However, some analysts admit that fund raising may have become circumspect because investors are becoming smart about how they want their money to be spent. “Easy money is not going to be available to anyone, though money is definitely available. With crazy valuations that were the norm until sometime ago, no investor wants to invest in businesses without paying attention to fundamentals,” says an analyst.
No big deals
With valuation getting more realistic, there are no big deal announcements. “Money with ecommerce companies has to be conserved for the next two years as the investment climate is bad. No investor will give money to any start-ups at their current valuation,” says Kris Lakshmikanth, chairman and managing director, The Head Hunters India, Bengaluru. He feels this trend will go on till December 2016. This is being reflected with no increase in numbers of CXO-level hiring, he says. “In fact, a lot of start-up executives who came from the old economies are going back to their earlier jobs. The job market is tight. Getting a job is not easy.”
A number of high level exits have taken place in start-ups. “Most of them have been asked to go,” says Lakshmikanth. He cites two reasons for it: Some could not deliver on their promises and if they did, it wasn’t accepted by the market; and many were forced to take a cut in salary given the current state of growth of the ecosystem.
With the Flipkart-IIM-A fracas over deferment of joining dates for 17 recruits take off the shine of start-ups for management graduates? Dr Sunil Guptan, Adjunct Faculty, IIM-A ruled it out. “Flipkart needs to get its act together. IIM-A is not a lala tunkuji college that you can treat its students in this manner. I am inclined to see Flipkart as a blip,” he said.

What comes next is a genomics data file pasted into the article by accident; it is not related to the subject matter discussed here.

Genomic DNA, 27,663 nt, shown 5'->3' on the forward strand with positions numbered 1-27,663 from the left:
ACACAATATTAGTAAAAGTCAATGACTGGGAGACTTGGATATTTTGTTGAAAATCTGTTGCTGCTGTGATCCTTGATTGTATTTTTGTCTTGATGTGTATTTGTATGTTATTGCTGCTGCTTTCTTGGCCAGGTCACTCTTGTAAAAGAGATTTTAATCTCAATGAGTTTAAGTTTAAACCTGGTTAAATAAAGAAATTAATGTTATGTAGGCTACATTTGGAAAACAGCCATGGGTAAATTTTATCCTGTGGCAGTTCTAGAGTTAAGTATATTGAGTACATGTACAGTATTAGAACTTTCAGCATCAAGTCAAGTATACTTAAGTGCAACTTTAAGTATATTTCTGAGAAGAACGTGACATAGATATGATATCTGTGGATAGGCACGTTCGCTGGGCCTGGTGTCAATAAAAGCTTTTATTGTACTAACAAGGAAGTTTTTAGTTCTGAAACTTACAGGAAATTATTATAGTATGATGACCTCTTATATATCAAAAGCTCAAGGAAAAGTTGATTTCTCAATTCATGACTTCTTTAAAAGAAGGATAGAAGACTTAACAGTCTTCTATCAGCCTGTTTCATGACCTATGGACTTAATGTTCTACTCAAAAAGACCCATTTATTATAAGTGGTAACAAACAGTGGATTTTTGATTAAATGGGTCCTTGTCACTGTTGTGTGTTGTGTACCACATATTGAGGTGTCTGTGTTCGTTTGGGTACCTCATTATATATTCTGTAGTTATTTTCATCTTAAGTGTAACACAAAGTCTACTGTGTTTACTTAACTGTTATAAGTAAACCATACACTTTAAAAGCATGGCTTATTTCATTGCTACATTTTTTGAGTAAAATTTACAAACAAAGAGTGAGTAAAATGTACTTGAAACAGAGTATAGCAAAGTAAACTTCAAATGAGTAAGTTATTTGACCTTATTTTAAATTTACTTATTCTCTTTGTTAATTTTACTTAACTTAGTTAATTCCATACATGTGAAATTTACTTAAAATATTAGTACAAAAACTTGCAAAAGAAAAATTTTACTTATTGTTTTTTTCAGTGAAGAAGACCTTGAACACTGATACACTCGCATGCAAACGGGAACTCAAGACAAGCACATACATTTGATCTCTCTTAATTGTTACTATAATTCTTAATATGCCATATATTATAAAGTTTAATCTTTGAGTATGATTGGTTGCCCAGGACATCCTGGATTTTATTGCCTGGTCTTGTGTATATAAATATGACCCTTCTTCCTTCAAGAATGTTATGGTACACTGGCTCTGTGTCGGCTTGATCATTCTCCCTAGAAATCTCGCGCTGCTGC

With the hype of the e-commerce sector being hit by lower valuation and shutting down of operations, a level of maturity can be expected, say experts. “The sector has not lost its potential and there is much scope for growth. What will not happen now is accelerated realizations. Consolidation may be the game-changer, instead,” says Dr Moorthy K Uppaluri, Managing Director and CEO of Randstad.
“Setting up an e-commerce model is about going digital and having a go-to-market model,” says Sanjay Enishetty, Managing Director, 50K Ventures. He says that in the increasingly competitive e-commerce sector, discounts and cash-buys will not work. Offline retailers have caught up with the online discount game and are ready to match online prices, he says.
Irrespective of high-level exits, unicorns are still trusted and lower valuations will not change the game for them. “People go to a Flipkart out of trust. Any new entity that is in the market or plans to enter the market has to acquire the trust of the customer. That is not going to be easy,” says Enishetty.
It is known fact that e-commerce is burning cash. In the current scenario, if they are unable to shore up, then Vulture Capitalists will zoom in, says Lakshmikanth. “Just like vultures that eat up the dead, vulture capitalists will buy out companies with distressed valuation. It is only a matter of time before an Alibaba or Baidu makes its presence felt in India,” he says.